The Fagus online checklists are completed by teaching staff and are used to create a developmental profile of the child. This provides a visual snapshot of a child’s development across the Fagus emotional/social domains, identifying key areas of need (i.e. the areas in which the child is most developmentally delayed):

Fagus table

On the profile, typical development is coloured green, somewhat delayed development yellow and significantly delayed development red. This child has a ‘spiky’ profile, with many strengths in some areas and significant difficulties in others.  

Teachers can then use the Fagus developmental guides to investigate a child’s current point of development further and identify specific behaviours that they would like to improve. Using this information they can set a goal for the child, based on what would be expected to happen next in typical development. A plan can then be devised to help the pupil achieve this goal. Within the Fagus framework the aim is to support the child to move through the sequence systematically, rather than expecting them to make huge leaps towards behaviours associated with their chronological age.

Using Fagus

Since its conception, Fagus has been used with pupils at Beech Lodge School and trialled in mainstream schools in Yorkshire and Humberside as part of a DfE funded PAC-UK project. We have received extremely positive feedback. Helen Hoban, educational advisor at PAC-UK has found that the Fagus materials shift the focus away from ‘problem’ behaviours to understanding the potential reasons behind this behaviour. In her words, for teachers, “the penny doesn’t just drop, it thuds”. She has also found that gaining a shared understanding of the child’s development brings teachers and parents onto the same page, enabling them to create a joint action plan to move forward. Most importantly, we have seen significant developmental progression being made by children as a direct result of using Fagus.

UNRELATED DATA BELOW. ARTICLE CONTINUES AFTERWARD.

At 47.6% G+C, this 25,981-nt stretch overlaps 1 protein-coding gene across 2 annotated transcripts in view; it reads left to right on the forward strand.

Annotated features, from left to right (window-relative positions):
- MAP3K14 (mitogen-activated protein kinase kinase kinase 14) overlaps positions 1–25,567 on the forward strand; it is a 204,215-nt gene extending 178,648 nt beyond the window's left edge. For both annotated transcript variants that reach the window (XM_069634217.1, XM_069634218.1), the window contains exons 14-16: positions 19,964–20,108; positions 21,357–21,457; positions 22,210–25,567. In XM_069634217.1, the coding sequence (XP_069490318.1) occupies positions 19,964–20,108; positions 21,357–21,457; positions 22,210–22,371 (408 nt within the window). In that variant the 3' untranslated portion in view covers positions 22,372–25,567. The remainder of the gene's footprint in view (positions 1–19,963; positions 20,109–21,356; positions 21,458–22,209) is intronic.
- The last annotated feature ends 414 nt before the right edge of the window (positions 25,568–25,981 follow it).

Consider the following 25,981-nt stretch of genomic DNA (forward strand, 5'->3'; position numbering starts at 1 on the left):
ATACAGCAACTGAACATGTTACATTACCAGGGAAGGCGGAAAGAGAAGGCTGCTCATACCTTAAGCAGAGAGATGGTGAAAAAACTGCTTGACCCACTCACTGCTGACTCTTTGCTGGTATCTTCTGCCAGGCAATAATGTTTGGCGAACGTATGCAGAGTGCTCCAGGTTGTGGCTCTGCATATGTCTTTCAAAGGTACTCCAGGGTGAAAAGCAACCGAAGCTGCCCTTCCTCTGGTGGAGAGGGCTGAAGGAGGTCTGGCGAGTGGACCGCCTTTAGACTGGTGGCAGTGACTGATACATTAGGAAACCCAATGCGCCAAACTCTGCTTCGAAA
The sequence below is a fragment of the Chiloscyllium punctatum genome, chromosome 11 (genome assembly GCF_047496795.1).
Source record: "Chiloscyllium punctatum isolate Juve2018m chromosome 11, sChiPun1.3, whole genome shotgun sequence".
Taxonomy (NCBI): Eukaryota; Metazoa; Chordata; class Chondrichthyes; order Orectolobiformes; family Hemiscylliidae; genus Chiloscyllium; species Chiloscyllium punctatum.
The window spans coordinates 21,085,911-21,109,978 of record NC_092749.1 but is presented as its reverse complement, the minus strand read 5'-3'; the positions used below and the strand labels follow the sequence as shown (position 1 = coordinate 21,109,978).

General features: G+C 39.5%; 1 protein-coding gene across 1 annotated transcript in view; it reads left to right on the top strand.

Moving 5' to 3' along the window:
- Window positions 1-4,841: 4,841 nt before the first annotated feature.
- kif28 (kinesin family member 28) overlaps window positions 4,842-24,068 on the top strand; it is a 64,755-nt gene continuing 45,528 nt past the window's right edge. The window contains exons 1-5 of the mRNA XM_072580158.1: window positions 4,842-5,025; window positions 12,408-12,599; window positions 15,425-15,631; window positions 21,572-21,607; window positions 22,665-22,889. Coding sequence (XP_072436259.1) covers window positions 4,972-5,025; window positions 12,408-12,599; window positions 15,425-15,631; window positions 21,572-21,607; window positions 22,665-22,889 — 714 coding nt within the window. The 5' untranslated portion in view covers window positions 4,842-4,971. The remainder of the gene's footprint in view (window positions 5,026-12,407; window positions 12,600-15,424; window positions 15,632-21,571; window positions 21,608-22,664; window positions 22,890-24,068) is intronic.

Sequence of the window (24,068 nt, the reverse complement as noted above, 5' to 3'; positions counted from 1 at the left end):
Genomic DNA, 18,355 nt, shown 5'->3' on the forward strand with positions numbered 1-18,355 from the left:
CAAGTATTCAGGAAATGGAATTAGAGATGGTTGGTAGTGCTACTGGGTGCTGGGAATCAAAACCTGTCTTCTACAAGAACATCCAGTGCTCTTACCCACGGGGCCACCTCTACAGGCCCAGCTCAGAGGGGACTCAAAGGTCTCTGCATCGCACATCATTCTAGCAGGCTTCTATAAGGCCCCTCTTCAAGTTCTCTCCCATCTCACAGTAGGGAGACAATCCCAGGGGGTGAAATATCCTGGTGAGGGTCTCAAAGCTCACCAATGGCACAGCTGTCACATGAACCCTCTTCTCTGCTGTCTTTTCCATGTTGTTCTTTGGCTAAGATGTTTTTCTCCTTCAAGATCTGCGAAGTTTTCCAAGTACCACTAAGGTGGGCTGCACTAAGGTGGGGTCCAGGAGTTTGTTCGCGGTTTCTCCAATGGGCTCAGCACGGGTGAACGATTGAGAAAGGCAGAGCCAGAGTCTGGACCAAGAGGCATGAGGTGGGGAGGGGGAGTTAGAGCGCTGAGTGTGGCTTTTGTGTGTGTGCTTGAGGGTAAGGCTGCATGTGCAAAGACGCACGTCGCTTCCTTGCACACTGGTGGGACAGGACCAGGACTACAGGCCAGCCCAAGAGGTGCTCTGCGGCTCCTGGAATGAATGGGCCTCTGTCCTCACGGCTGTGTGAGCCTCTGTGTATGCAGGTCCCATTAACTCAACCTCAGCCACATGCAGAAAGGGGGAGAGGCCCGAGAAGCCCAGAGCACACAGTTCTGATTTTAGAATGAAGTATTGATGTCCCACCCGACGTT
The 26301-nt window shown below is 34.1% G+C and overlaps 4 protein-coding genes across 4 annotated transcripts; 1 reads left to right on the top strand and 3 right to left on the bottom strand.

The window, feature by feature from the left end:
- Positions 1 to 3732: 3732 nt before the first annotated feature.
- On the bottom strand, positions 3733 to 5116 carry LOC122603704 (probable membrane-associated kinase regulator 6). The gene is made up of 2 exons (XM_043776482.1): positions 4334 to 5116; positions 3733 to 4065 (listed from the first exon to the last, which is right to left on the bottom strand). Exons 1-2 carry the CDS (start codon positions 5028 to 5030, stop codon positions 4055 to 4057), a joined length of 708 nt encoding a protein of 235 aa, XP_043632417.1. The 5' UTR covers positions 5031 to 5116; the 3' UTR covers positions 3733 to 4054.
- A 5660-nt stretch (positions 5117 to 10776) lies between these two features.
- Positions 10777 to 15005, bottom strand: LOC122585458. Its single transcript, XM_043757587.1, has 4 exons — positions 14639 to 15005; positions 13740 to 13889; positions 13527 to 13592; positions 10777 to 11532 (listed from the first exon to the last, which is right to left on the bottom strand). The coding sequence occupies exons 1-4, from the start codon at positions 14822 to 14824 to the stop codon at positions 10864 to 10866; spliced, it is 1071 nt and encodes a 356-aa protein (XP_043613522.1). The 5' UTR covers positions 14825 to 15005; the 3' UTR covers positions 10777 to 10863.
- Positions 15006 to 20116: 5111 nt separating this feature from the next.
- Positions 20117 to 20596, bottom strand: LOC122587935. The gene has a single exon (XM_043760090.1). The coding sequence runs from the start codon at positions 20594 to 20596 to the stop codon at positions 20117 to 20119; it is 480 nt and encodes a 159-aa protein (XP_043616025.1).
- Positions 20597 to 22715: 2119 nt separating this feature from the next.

We are delighted to be launching the materials to all schools this week. For more information please visit (where the resource can be ordered) or email The cost for schools to buy Fagus is £660 (developmental guides) plus an annual licence fee to access the online checklists and profiles (£50 + £5 per pupil per year). We have an introductory offer of £495 with one year’s free annual licence for 10 pupils if ordered before 1st November 2016. Fagus was initially developed for pupils with attachment and trauma related difficulties; it is an effective and powerful use of Pupil Premium Plus funding.

All profits from Fagus go directly to Beech Lodge School – a not-for-profit charitable school for children aged 7-17 who have emotional and social difficulties. The majority of pupils at Beech Lodge have been fostered and adopted. For more information see


Bergin, C., & Bergin, D. (2009). Attachment in the classroom. Educational Psychology Review21(2), 141-170.

Life on the Frontline 27/06/16

lotfA weekly blog from a family made by adoption, warmed by the laughter, broken by the sadness, held together by love with a big dollop of hope, oh, and often soaked in mummy tears.



All aboard the end of term train and hold on tight, it could be a rocky ride.

Tall had a difficult Monday, I wasn’t most sympathetic with his cause, when he returned home to tell me about it. I requested that he gave me every detail about the incident as I knew school would willingly give their version in detail. He was confused and couldn’t remember the full detail of what was said, or to whom.

When I received the email from school it was apparent that Tall’s version had lacked some important details. I find it so frustrating when he uses the line of defence that he “forgot” that bit; I struggle to see how these major details can be forgotten. He had refused to go to two of his lessons. The refusal part was what had not been included in Tall’s tale. I therefore was not happy and made my feelings known, not by shouting or being out of control, but cross.